IACA Journal summer 2013 - page 17

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Travels of the Crow (2007-9) used 13 artifacts to illustrate the Crow people’s transi-
tion from a farming culture to hunters, warriors and nomads.
representatives from many of today’s
Indigenous cultures.
As Webb quickly realized, sweep-
ing permanent exhibits like
provide a sense of scope,
while smaller gallery installations
allow visitors the chance to focus on
one particular aspect of Native Amer-
ican culture.
She explains, “I am fascinated with the
human drive to be creative, especially
when it comes to everyday and ritual
objects. In my role in buying for the
Museum, I get to bring together arts
and crafts from many cultures around
the world to sell in our stores both
at the Museum and at our two stores
at O’Hare International Airport. On
the continental scale, the Museum’s
Ancient Americas
exhibit showcases
pottery from all over the Americas,
and we in turn offer a wide range of
ceramic pieces from North and South
America in the stores. At the more
personal level, our staff members get
to share the stories of inspiration like
that of Helen Cordera from Cochiti.
Visitors come to The Field Museum
from around the world, and it is great
to be able to offer this kind of infor-
mation to people who may never have
had an opportunity to learn about
these cultures.”
Modern People, Traditional Path:
Figurines From Cochiti Pueblo
mentioned above, explored the
contemporary work being done to
reclaim a lost southwestern tradition
of figurative pottery.
50 Years of Pow-
wow in Chicago
(2003-4), product of a
collaboration between The Field and
the American Indian Center of Chi-
cago, explored the give-and-take be-
tween established traditions, cultures,
and languages and an urban world.
Transforming Tradition: Pottery from
Mata Ortiz
(2005-6) told the tale of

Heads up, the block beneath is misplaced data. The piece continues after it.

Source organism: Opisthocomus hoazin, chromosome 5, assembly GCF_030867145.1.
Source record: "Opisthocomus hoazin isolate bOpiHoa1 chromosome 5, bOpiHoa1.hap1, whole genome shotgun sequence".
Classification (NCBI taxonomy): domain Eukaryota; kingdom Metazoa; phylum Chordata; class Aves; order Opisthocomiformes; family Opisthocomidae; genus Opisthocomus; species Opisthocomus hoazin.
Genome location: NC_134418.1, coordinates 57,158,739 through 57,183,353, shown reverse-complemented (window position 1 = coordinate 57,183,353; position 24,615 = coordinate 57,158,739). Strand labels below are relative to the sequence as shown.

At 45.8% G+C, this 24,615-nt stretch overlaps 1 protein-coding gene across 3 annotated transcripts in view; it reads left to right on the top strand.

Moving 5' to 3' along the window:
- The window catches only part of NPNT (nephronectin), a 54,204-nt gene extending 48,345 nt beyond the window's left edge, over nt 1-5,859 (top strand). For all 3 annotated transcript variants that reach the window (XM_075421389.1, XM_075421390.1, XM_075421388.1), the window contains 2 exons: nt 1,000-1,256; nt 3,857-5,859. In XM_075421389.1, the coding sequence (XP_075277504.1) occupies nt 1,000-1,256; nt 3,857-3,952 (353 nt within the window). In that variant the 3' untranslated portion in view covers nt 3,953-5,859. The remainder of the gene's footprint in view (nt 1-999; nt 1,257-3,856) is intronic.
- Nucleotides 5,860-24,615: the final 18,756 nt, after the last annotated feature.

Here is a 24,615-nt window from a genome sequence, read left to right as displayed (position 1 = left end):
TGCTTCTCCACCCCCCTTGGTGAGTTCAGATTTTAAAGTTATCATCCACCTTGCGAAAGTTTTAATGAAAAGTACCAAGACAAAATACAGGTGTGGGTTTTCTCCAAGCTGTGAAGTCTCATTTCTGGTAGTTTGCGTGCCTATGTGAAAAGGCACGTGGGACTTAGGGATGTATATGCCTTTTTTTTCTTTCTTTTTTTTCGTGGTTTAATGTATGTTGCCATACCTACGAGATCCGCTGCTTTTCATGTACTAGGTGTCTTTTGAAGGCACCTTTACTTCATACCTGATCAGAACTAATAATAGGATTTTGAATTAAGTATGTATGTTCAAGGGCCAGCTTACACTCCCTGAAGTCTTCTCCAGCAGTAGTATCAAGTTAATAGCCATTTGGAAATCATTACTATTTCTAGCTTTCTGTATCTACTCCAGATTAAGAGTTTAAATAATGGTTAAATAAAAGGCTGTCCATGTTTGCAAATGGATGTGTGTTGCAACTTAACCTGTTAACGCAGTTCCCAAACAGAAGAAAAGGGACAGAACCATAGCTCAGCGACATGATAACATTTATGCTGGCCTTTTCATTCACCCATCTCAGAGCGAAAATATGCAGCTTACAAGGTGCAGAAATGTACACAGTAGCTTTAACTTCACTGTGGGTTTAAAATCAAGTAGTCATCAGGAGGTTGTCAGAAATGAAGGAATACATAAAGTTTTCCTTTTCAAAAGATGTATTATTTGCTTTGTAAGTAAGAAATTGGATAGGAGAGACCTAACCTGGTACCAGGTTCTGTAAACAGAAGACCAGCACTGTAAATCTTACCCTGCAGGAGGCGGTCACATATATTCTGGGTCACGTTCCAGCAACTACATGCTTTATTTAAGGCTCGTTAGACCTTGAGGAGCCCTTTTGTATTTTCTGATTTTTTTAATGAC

Juan Quezada and the rediscovery of
the potting techniques of the Ca-
sas Grandes culture and featured a
diverse range of modern handcrafted
pots (or ollas) donated by Leo and
Lois Damkroger. And
Travels of the
(2007-9), co-curated by Crow
cultural advisor George Reed, Jr., used
13 artifacts to illustrate the Crow peo-
ple’s transition from a farming culture
to hunters, warriors, and nomads.
“We are always looking for new work
to support our cultural gifts and
jewelry at the Museum Stores. Being
a part of the IACA has been a tre-
mendous asset to us, both in finding
artists at the IACA shows and through
the listing of artists during the year.
We are proud to be able to display the
IACA symbol in our stores, knowing
that authenticity in what we offer is a
valuable asset both to the artists and
the Museum as well,” Webb says.
Bunky Echo-Hawk: Modern Warrior
opening in September 2013, fea-
tures the artwork of a contemporary
Pawnee/Yakama artist, activist, and
educator. Come see what’s in Store!
© The Field Museum GN91203.JPG
Driftstone Pueblo, Inc
Come See Our
8400 Sq. Ft. Retail Store
on I-70, Exit 76
*Wholesale Catalog does not
include any Native American products,
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Bone/Horn Hairpipe, Stone Beads, Heshi,
Magnetic Hematite Beads, Glass Beads,
Silver &Gold Plated Findings, Sinew&Cord
Huge Selection of Navajo, Hopi, Cherokee,
Zuni, Iroquois Items on display in
our retail store. Items include pottery, jewerly,
kachinas, rugs and much more.
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Saint Elmo, Il 62458
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